Why Capitalism Is Failing You and Making Society Vulnerable

This article is an excerpt from the Shortform summary of "Sapiens: A Brief History of Humankind" by Yuval Noah Harari. Shortform has the world's best summaries of books you should be reading.

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Some say capitalism is failing. Is it? How can we tell? Is there anything we can do about it?

Capitalists have reason to champion the system. It’s spurred economic, scientific, and imperial growth the way few other imagined realities have. But what happens in situations when it fails to work?

We’ll cover two critiques of capitalism that say that capitalism has failed.

Two Reasons Capitalism Is Failing

Reason #1. It Makes Us Vulnerable

Most capitalists believe that the government shouldn’t be involved in monitoring or controlling the market (although it’s fine for the market to wield control over the government). This is the idea of a free-market.

The problem is that no market is truly free of politics. The most important ingredient of a functioning capitalist economy is trust. If people don’t have trust in the future, they won’t buy shares or give out loans.

This trust is eroded when people cheat and steal, and a free market offers no protection against these dangers. It’s the job of governments to protect people from these dangers and enforce the law. The government has to be involved in the market to keep us safe. capitalism has failed because of the idea of the free market.

Reason #2. It Doesn’t Always Benefit Employees

Capitalism is built on Adam Smith’s assumption that employers will reinvest their profits and hire more employees. There are two primary reasons to doubt this assumption: monopolies and the slave trade. These indicate that capitalism is failing.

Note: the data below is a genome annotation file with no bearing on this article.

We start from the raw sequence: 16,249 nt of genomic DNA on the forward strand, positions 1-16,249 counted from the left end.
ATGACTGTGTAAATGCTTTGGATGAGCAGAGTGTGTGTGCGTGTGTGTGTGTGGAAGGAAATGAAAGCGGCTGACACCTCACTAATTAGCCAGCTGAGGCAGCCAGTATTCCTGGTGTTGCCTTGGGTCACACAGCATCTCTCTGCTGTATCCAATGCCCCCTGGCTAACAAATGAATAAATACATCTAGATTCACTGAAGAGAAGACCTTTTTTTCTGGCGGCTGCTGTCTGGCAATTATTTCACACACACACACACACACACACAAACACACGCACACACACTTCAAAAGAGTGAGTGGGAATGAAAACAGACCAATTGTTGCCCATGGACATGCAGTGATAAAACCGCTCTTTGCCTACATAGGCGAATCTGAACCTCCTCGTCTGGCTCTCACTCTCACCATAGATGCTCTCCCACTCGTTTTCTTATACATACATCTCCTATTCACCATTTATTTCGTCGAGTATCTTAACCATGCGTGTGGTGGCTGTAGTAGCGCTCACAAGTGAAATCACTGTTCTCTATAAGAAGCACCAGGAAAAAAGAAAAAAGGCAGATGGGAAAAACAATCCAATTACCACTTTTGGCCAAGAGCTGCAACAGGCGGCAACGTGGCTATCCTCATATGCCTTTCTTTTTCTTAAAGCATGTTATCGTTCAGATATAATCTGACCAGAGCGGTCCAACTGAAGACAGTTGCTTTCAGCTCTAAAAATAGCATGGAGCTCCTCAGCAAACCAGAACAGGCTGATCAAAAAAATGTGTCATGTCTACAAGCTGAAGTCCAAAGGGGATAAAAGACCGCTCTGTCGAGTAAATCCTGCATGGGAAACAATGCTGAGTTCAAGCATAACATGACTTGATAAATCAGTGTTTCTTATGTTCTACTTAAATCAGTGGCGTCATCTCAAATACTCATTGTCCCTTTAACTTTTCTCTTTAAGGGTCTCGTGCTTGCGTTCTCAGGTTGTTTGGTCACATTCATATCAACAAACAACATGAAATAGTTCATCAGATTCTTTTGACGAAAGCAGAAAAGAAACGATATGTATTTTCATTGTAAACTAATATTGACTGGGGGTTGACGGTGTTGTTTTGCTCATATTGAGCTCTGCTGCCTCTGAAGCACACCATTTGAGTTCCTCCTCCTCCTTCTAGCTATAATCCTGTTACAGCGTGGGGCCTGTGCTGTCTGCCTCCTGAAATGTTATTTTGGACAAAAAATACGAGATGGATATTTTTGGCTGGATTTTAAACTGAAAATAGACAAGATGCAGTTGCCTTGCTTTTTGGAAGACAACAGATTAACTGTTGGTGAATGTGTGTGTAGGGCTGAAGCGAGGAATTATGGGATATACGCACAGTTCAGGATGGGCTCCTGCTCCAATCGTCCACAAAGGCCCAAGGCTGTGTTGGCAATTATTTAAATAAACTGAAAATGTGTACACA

Capitalism Is Failing, Example: Monopolies

Capitalists say that if an employer doesn’t reinvest his or her profits and instead makes a profit by lowering wages and increasing work hours, the best employees will leave and find a new employer. This is the safeguard of capitalism, they say.

But in a monopoly, it gets harder for an employee to find a job somewhere else. This allows employees to take advantage of workers, and workers can do little about it. Capitalism is failing.

Capitalism Has Failed, Example: The Slave Trade

Historically, employers have also removed payment altogether. This was how the European slave trade started.

When Europeans developed large sugar plantations in America, Europeans started eating more and more sugar. The demand for sugar in Europe skyrocketed. But extracting sugar was labor-intensive, and not many paid workers wanted to spend their days under a hot sun in malaria-infested fields. They demanded a high payment. 

But increasing worker wages meant increasing the cost of sugar, which would have made it too expensive for most Europeans. So the plantation owners got rid of payment altogether and exchanged contract laborers for slaves. This made sugar cheaper, and it also made it a profitable business to have a share in. In the 18th century, investments in the slave trade could yield 6% per year.

The Atlantic slave trade wasn’t necessarily the result of racism. People who owned plantations and Europeans who bought stock lived far from the plantations and never thought much about the slaves. It was the money in their pockets that kept the slave trade going. The slave trade still functions around the world: capitalism is failing.

Taking monopolies, slavery, and other types of exploitation into account, there’s no way for free-market capitalism to make sure that wealth is distributed fairly or earned justly. Capitalism doesn’t ensure equality.

Why Capitalism Is Failing You and Making Society Vulnerable

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  • How Sapiens outlived and outlasted the 8+ other human-like species on Earth
  • The 3 critical revolutions in human existence that led to our domination of the planet
  • How much of what powers our world today is really just a shared mass delusion
  • What the future of humanity might look like

Amanda Penn

Amanda Penn is a writer and reading specialist. She’s published dozens of articles and book reviews spanning a wide range of topics, including health, relationships, psychology, science, and much more. Amanda was a Fulbright Scholar and has taught in schools in the US and South Africa. Amanda received her Master's Degree in Education from the University of Pennsylvania.

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